Patricia Chaney

Sleeping on the Job: Why Letting Employees Nap at Work Boosts Health and Productivity

Who has time to get a full night’s sleep? Not the average American worker. A recent study broke down sleep shortages among adults by professional industry, and the results weren’t pretty — overall, 36.5 percent of working adults don’t get enough sleep every night. That figure goes up for several kinds of workers, including 43.3 percent of those in nursing and 54 percent for transportation workers.

Seen together, these statistics paint a clear picture: Employed America is tired. To combat this problem, companies like Google, Uber and the Huffington Post have started to allow napping at work. Should your workplace follow suit?

The Costs of Sleep Loss

People stay up late for many reasons, but stress, generational attitudes, busy schedules and being constantly connected to electronics (whether for work or personal use) contribute heavily to Americans’ lack of sleep. This sleep deprivation is causing more than hastily covered eye bags: Research from the Rand Corporation found that sleep loss costs the U.S. economy $411 billion and 1.23 million work days annually.

Most adults should get about seven hours or more of sleep per night. Those who consistently get less than the recommended amount are less productive at work and tend to have more chronic health conditions than those who have healthier sleep habits. The perennially fatigued employee is more likely to face heart attacks, strokes, asthma, arthritis, depression and diabetes. These chronic conditions — combined with a yawn-induced drop in office productivity — can significantly affect employer costs.

The Benefits of Napping at Work

It’s not your responsibility as an employer to make sure people are going to bed on time, but office environments do affect people’s ability to sleep at night. The occasional daytime power nap may help your employees feel healthier and more productive.

A growing body of research finds that a short daytime nap holds benefits for employees and employers. Naps offer improved working memory, better performance and reduced anxiety and depression, among a host of other advantages.

How to Institute Office Naps

When developing a policy for napping, lay out firm boundaries and expectations. First, set time limits. A power nap lasts between 10 and 30 minutes and is all most people need to feel refreshed and focused. Longer than that and people are more likely to enter into deeper sleep stages and feel groggy when waking up. Ideally, if an employee is able to rest for 30 minutes, they will make up for that lost time with increased productivity the rest of the day. Clearly communicate a 30-minute maximum. This can be as simple as allowing employees extra time at lunch if they plan on napping.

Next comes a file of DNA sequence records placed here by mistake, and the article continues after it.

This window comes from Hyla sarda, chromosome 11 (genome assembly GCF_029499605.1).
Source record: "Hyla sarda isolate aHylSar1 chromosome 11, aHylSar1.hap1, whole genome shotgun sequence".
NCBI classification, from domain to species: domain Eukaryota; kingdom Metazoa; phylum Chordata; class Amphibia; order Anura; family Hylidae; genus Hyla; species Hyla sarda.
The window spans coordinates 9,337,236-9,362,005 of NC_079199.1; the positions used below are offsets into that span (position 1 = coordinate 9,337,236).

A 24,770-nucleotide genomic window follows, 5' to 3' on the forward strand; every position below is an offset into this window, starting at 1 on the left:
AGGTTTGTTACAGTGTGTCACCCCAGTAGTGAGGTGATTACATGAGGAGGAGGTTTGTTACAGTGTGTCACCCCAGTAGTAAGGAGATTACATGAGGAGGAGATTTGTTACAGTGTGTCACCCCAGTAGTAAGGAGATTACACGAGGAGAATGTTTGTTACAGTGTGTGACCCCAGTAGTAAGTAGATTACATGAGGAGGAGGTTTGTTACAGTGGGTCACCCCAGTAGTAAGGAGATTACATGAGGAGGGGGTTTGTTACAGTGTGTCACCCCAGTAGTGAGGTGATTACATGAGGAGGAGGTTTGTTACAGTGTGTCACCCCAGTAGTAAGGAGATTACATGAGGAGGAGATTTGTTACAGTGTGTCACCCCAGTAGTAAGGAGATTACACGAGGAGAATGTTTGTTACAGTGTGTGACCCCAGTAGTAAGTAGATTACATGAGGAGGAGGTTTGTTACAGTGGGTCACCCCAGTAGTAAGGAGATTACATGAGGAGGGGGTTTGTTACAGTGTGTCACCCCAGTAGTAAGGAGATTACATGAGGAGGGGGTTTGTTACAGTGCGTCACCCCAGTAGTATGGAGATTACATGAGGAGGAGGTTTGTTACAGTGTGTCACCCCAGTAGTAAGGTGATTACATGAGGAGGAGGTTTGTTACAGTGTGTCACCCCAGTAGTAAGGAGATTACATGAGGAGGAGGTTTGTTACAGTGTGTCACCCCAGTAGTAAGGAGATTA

Next, designate spaces for employees to nap. Larger companies have invested in dedicated napping areas, couches and even nap pods. Smaller employers probably can’t afford those extras but may be able to repurpose a conference room or unused office space. If you have absolutely no unused space, you can simply support employees’ decisions to rest at their desks or in their cars. In a fairly private office environment, employees might be able to close their eyes briefly at their computer. If you have customers and vendors walking around the office, though, that may not be your most professional look, in which case you may need to ask employees to take their quick trips to dreamland out of sight. Suggest that employees to bring in earplugs, eye masks or other small items that will allow them to take effective naps.

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If you’re concerned about introducing office naps, you can ease into allowing them as a benefit of employment and do a trial run. It will likely take employees some time to get used to the idea of sleeping at work, but try the policy for a few months and survey employees throughout that time to see if they report noticeable effects on their health and productivity.

And regardless of your workplace napping policy, remember to continue promoting positive sleep habits for your employees by reducing work-related reasons for them to miss out on sleep. Let them know that email can wait until the morning. When the office door closes and the sun sets, their job becomes getting a good night’s rest.

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